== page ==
The aesthetic effect of color is always important. However, choosing colors to create a specific mood or stimulation based on your intended feeling only helps to personalize your space. As such, get started on your perfect color search with the color psychology guidelines in mind. Ultimately, you should choose a color that fits your personality and one you can live with long-term.

Let’s take a look at some basic rooms and how color choice can effect them.

Entryway Colors

The entryway is the first interior space you and your guests see and experience. As such, it should feel welcoming. Warm colors can achieve that feeling. The proximity to the outdoors also means you should consider your home’s surroundings when choosing color. Remember to consider color choices that complements the colors of nature just outside your front door, or create a contrast. For example, since urban areas typically have a drab outdoor appearance, you may want to escape that feeling by creating a contrast instantly inside the entryway by using a warm or bright color.

Bedroom Colors

At the end of a long day, the bedroom is a retreat. Most of us desire a relaxing environment that stimulates sleep. For this reason, avoiding red and other stimulating colors is usually a smart move. The last thing you want to do when you’re trying to fall asleep is feel stimulated.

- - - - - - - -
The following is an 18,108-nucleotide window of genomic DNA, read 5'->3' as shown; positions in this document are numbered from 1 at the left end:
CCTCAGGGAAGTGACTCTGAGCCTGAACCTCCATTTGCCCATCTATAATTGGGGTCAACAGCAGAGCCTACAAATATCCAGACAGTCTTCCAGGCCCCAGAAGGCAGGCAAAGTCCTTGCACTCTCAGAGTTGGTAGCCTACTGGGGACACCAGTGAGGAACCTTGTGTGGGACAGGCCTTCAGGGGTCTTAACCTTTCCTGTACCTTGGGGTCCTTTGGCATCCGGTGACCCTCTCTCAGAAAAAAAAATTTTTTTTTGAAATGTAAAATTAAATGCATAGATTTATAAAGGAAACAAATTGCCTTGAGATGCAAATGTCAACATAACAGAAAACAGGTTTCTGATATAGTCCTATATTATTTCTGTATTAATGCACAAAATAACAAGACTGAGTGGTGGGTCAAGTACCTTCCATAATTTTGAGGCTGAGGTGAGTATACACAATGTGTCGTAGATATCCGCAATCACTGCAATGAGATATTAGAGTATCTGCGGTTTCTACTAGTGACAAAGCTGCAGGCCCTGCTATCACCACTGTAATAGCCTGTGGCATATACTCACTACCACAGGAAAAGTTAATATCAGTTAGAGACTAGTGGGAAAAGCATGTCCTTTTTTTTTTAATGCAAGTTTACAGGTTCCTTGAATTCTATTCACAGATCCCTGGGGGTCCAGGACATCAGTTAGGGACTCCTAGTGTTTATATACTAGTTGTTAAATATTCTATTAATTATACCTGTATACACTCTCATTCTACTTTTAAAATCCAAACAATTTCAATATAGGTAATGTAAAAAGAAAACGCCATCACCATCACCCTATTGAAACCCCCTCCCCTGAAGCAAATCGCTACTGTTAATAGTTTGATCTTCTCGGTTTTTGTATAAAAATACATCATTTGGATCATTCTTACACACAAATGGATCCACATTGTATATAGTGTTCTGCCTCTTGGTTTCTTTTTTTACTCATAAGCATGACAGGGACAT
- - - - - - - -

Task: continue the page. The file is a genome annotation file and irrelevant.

Instead, choose a color known for tranquility and relaxation. Blues and greens are the best calming colors to paint a room and work well in the bedroom. Lavender is another cool color that helps create that tranquil feeling without the potential for chilliness that sometimes occurs with blue.

Bathroom Colors

A clean look is key for the bathroom. Typically, very bright colors like white offer the large appearance as well as sterile look.

Kitchen and Dining Room Colors

Kitchens are often the heart of a home, whether you’re entertaining or cooking dinner for your own family. As such, that may be a space that you desire to create as inviting, but also encourages conversation.

Furthermore, choosing red or orange for your kitchen and dining room helps stimulate appetite. This is the perfect option if you want your dinner guests to feast upon. However, if there are concerns about overeating, you may want to avoid those colors in areas. Red in those spaces may cause you to over eat on a subtle level you might not notice.

Red is also believed to stimulate conversation, which is perfect for a dining room when you want to encourage dinner conversation. If you do choose red or orange, consider how much of the color to add you may not want those colors to feel overwhelming.

Warm colors create an energetic environment in the kitchen. These are ideal choices when you want to create a fun environment that focuses on energetic interactions and creativity. Peach, terra cotta and similar colors create that effect. Blues and greens also work in a kitchen or dining room when you prefer a more peaceful setting for cooking and enjoying.

Another strategy for choosing your kitchen color scheme is to think back to your own childhood. If your memories of spending time in the kitchen are positive ones, using the same colors from your childhood kitchen can help recreate those feelings.